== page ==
No, not the singer. The exclamation. "MADONNA!" or "MADONNA MIA." When butchered properly, they sound like "MADON!" and "MADONAMI" and sometimes "MARON." The "d" sound formed when your tongue hits the back of your front teeth is different from the "d" sound in English where your tongue hits further back in the roof of your mouth. And then of course, being Italian-Americans, we chop off the end of the word.

So why do we feel the need to call upon the blessed virgin mother so much? Gosh, you got me. I do it about 20 times a day, even to myself. Examples:

Now that it's cold in the morning, I step outside and say out loud: "MADON it's cold!" Do I actually need intervention from Mary? Naw, I'm just giving her a shout out to let her know I'm not so happy about the impending winter.

My husband came home one day and said "I put in a transfer to Florida." I said "MADON! Are you nuts?" Here I was calling on Mary to alert her to a possible manslaughter charge that could be brought against me, asking her to look out for me. And my husband.

We have Christmas dinner at my parents' house every year. My mom makes enough food for 20 people and we are only 9. She heaps the food on my plate and I say "MADON! Not so much!" Here I am actually thanking Mary and God for the good food and for my mom's ability to cook it in abundance.

I get up every morning at 5:45 to get ready for work. I am not, nor have I ever been, a morning person. This is a problem since I am very much a night owl. So every morning when that alarm goes off, since my mouth is not working yet, I say to myself without fail: "MADON! It's early!" or "MADON! Is nighttime over already?" What I really mean to say is "Madonna, please tell God I am thankful for waking up this morning and grateful to have a job to go to."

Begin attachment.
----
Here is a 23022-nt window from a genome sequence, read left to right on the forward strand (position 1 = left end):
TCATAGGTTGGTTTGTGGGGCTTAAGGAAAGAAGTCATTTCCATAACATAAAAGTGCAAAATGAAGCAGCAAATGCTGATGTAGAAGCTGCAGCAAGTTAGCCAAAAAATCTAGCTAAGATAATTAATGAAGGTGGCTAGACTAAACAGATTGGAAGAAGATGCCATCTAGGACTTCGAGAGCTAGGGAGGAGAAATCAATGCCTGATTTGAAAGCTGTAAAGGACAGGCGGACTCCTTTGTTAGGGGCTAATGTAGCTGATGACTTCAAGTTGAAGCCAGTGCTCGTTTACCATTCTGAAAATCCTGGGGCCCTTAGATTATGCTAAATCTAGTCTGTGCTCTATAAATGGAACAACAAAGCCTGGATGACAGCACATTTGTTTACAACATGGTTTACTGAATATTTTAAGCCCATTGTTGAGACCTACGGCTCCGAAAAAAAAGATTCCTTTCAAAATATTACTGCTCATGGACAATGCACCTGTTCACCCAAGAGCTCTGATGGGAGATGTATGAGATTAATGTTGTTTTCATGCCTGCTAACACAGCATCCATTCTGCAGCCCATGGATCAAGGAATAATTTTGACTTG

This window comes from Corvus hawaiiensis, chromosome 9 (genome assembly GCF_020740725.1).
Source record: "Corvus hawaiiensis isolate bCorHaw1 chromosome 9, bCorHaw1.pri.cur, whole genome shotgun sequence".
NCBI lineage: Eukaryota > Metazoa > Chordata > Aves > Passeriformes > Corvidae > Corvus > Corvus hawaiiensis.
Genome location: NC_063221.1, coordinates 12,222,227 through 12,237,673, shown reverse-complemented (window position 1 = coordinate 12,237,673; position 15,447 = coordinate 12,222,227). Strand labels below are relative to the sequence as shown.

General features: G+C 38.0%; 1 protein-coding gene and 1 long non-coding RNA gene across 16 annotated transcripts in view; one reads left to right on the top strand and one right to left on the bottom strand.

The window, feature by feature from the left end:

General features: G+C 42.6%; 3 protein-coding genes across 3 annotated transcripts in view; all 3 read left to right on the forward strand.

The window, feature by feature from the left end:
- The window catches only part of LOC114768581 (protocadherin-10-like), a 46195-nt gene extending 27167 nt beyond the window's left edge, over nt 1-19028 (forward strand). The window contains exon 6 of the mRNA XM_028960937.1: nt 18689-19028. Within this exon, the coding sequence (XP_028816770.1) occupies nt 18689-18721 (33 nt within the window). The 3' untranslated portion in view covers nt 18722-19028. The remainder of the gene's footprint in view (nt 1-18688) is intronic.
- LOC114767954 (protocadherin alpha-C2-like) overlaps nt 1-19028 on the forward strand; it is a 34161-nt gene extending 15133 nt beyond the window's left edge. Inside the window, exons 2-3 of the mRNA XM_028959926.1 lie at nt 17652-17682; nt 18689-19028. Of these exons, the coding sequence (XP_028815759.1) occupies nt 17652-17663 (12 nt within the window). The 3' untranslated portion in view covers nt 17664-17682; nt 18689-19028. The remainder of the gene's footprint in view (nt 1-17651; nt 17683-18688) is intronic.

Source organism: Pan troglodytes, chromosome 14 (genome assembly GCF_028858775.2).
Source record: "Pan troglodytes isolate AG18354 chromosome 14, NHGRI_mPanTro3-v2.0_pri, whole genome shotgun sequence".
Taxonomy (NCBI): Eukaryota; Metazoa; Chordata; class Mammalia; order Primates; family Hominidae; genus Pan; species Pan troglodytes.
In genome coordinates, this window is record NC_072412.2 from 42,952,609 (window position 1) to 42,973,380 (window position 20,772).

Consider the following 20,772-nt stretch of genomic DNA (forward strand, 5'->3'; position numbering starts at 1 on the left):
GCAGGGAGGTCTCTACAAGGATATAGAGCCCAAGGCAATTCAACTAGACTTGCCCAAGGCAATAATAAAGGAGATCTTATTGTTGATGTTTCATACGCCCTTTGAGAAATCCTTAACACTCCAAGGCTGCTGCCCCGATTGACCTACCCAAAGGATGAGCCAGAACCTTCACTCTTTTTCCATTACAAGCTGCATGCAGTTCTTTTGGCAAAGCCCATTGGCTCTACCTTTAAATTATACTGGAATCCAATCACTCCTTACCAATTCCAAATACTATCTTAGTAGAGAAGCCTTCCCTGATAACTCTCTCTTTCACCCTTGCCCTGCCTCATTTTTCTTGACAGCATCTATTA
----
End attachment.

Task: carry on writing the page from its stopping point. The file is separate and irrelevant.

Doing laundry is my kryptonite. I'd rather clean the bathrooms. In college, I used to pay my sister to do it for me. I despise it. I hide from it. I pretend I don't see it. But it is there and it accumulates. When my husband takes pity on me at the end of the week and hauls my baskets downstairs to the laundry room and I see them, of course I say: "MADON!" That's usually all I can muster when I see giant piles of laundry staring at me. In this instance I am actually desperately pleading with the BVM to make a few phone calls and cause some seismic event in my laundry room and have the dirty clothes just get swallowed up. I find that she does not hear me.

Yesterday I was at the gym and it was my first day back to lifting weights since my carpal tunnel surgery. Actually, it was the lat pulldown machine so I was pulling, not lifting since I don't have enough strength in my hand to lift over 1 pound yet, nor can I grip very well. So, after 6 weeks of no upper body weight-training, I slide the 30 pound pin in, which is where I was pre-surgery, and I pull. Unprepared to not be able to pull down the bars nor to experience the pain through my upper back, I yelled without thinking: "MADON!" The guy next to me laughed. (He must have heard it on the Sopranos.) I was unabashedly calling upon Mary to make me come to my senses and to make the pain stop.

So there you have the various insightful ways this particular person uses the word "MADON!"

This has been your butchered Italian word for the day.

Thursday, November 1

Birthday CANOOLS!

Today after I taught my first two classes I went to the faculty room where I go to correct my papers when I am not in class. At the place where I usually sit was a bakery box, addressed to ME. I saw Pec's writing on it and I was very it was a box of cannoli (aka canool.) It was! Then I was sure that her husband Joe ova der made them just for me, as today I turned 23. (On each leg.) However, Joe did not make those himself. (Though the other night he had a craving for sausage at around 9:00 and ground the meat and brought out the casing and made homemade sausage. What a guy!) I broke out the canools and shared them with Pec and the medagons. Even though Joe ova der didn't make them they were still very good. Anyway, Pec, you are so sweet and thank you so much for remembering my birthday! I'll be thanking you for that extra mile I need to do on the treadmill tonight, too :-\